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What makes the University of Canterbury (UC) and its students so politically engaged?
UC students have again proved to be the most engaged of any New Zealand university with 45 per cent voting in last week’s student elections, which is a 12 per cent increase on the 2016 figure and continuing the university’s upward trend.
The usual turnover for elections is around 20 per cent, or less while local body elections in Canterbury saw a turnout of 38 per cent, which was down from 42 per cent in the 2013 election.
One of the reasons for the UC growth has been the presence on the campus of the Students’ Association and what the outgoing president James Addington says are the best student events in the country.
UC’s list of events range from arts and musical events to addresses, concerts and student organised fun times.
One student commented to LawFuel that UC Law School was a “happy place” and with Law Dean Ursula Cheer in the chair, so to speak, she has ensured that the school makes students engaged and welcome.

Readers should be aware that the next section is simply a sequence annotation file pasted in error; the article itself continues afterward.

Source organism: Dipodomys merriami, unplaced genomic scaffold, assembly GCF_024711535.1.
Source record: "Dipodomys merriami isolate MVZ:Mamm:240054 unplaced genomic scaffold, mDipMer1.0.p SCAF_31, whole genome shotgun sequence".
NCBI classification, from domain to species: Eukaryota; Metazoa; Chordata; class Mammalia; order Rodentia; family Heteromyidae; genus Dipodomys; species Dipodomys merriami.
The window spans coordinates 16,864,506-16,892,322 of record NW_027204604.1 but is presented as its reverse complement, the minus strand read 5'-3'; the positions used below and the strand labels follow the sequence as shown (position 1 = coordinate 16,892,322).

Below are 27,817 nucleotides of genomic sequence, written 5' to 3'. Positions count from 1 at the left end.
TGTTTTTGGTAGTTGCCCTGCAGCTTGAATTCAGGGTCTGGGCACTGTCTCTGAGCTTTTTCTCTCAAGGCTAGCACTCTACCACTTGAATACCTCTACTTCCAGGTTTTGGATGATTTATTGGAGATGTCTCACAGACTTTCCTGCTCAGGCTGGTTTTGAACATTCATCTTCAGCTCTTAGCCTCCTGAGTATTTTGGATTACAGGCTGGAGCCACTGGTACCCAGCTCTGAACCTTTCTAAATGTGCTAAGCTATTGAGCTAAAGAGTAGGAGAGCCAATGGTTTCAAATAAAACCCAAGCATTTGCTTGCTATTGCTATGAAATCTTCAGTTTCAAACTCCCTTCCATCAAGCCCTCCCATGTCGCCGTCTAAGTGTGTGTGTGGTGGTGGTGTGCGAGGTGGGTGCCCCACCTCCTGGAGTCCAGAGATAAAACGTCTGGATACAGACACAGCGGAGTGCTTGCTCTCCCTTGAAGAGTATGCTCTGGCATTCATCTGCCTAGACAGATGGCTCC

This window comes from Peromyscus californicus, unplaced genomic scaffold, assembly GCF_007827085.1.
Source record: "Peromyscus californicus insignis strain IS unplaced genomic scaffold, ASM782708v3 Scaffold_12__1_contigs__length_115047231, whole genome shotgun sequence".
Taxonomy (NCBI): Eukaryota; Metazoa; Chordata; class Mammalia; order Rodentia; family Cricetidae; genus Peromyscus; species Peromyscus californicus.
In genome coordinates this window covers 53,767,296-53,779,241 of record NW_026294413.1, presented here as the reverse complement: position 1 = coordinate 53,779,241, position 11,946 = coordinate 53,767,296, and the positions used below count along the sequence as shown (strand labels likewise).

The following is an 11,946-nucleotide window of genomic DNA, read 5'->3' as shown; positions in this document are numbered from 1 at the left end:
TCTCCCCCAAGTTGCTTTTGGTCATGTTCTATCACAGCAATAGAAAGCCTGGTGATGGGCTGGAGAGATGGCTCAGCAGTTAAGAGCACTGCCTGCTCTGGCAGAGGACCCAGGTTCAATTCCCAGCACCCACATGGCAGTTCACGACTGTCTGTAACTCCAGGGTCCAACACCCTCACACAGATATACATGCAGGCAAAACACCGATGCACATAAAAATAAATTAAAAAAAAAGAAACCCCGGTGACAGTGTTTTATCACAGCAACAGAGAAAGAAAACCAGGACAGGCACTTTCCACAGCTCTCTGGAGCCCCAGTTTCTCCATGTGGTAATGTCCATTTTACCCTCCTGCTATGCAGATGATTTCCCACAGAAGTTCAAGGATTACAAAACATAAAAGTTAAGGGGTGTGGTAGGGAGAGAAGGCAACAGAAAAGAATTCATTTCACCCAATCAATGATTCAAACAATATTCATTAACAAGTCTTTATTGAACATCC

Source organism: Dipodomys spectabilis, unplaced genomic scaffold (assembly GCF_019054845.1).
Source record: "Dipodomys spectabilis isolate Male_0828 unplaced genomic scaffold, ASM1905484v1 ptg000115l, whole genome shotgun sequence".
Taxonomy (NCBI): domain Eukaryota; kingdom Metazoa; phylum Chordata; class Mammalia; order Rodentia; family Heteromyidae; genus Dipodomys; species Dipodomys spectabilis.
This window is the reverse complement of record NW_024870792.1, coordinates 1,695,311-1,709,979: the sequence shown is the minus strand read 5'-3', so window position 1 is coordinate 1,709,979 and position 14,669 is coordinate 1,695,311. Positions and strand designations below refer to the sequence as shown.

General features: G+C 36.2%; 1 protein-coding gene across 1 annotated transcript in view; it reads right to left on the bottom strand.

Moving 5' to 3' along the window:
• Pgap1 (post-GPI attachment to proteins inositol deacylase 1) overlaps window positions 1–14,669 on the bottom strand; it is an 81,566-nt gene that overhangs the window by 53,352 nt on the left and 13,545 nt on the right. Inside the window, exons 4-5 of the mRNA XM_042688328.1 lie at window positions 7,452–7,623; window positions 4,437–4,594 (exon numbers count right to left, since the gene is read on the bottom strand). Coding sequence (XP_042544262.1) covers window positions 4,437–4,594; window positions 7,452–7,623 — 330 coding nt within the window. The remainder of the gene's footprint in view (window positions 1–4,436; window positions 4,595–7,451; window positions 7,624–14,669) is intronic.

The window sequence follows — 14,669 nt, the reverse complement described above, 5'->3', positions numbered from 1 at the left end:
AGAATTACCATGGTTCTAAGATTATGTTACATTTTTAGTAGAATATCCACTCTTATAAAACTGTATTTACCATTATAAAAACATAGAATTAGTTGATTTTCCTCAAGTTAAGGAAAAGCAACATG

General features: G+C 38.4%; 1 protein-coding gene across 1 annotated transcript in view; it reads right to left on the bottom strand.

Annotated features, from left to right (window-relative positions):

Professor Cheer was the first woman dean of any law school in New Zealand when appointed in 2015. She heads the faculty with Karen Scott as head of school.
“I put the school’s vibe and general atmosphere down to her as much as anything,” the male law student said.
UC School of Law has a strong reputation in the traditional areas of legal study, but it also has introduced some innovative courses, such as those in Antarctic Legal Studies, Media Law, Law and Sport, and Law and Medicine.
The School also offers practical courses in legal skills such as Legal Internship, and Trial Advocacy.
About 1000 students at all levels study law at UC.
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